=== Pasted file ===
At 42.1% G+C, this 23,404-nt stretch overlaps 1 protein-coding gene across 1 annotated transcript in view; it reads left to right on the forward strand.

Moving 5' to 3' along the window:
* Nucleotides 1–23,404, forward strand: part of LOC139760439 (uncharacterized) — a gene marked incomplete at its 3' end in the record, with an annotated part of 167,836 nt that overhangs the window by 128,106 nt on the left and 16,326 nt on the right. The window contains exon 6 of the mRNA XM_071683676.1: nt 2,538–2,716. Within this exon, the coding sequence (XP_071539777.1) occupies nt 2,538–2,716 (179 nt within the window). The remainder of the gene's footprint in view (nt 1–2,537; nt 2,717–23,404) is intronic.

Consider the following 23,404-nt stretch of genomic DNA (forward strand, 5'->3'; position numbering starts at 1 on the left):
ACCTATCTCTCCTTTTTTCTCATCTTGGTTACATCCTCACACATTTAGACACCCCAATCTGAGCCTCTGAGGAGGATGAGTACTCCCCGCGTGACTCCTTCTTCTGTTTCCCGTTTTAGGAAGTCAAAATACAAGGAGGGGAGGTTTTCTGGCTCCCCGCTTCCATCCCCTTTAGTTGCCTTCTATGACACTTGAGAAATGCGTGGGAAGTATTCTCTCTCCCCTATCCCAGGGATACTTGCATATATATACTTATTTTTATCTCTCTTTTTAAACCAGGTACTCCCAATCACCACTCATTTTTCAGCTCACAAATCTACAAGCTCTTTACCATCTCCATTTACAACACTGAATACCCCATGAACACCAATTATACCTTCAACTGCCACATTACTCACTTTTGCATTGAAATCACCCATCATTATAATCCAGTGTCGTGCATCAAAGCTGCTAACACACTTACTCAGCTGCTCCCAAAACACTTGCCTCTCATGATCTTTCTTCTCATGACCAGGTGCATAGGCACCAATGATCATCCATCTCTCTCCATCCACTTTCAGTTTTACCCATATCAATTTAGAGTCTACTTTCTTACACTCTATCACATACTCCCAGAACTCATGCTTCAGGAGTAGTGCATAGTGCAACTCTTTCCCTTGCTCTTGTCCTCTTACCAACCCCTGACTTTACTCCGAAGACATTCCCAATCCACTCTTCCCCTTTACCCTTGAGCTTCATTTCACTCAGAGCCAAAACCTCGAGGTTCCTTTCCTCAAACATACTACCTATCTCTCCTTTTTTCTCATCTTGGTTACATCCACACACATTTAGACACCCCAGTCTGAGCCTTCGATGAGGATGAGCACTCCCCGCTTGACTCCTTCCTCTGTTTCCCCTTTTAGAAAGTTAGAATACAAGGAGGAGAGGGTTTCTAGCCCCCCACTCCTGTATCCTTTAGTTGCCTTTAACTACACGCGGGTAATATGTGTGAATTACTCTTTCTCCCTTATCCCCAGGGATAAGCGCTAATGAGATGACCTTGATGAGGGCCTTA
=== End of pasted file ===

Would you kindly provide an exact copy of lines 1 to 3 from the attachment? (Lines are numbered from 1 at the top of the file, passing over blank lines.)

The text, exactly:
At 42.1% G+C, this 23,404-nt stretch overlaps 1 protein-coding gene across 1 annotated transcript in view; it reads left to right on the forward strand.

Moving 5' to 3' along the window:
* Nucleotides 1–23,404, forward strand: part of LOC139760439 (uncharacterized) — a gene marked incomplete at its 3' end in the record, with an annotated part of 167,836 nt that overhangs the window by 128,106 nt on the left and 16,326 nt on the right. The window contains exon 6 of the mRNA XM_071683676.1: nt 2,538–2,716. Within this exon, the coding sequence (XP_071539777.1) occupies nt 2,538–2,716 (179 nt within the window). The remainder of the gene's footprint in view (nt 1–2,537; nt 2,717–23,404) is intronic.